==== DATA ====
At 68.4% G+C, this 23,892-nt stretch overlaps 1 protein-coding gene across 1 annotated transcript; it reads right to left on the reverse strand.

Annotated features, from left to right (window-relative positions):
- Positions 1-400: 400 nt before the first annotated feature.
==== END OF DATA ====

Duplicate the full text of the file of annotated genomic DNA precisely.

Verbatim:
At 68.4% G+C, this 23,892-nt stretch overlaps 1 protein-coding gene across 1 annotated transcript; it reads right to left on the reverse strand.

Annotated features, from left to right (window-relative positions):
- Positions 1-400: 400 nt before the first annotated feature.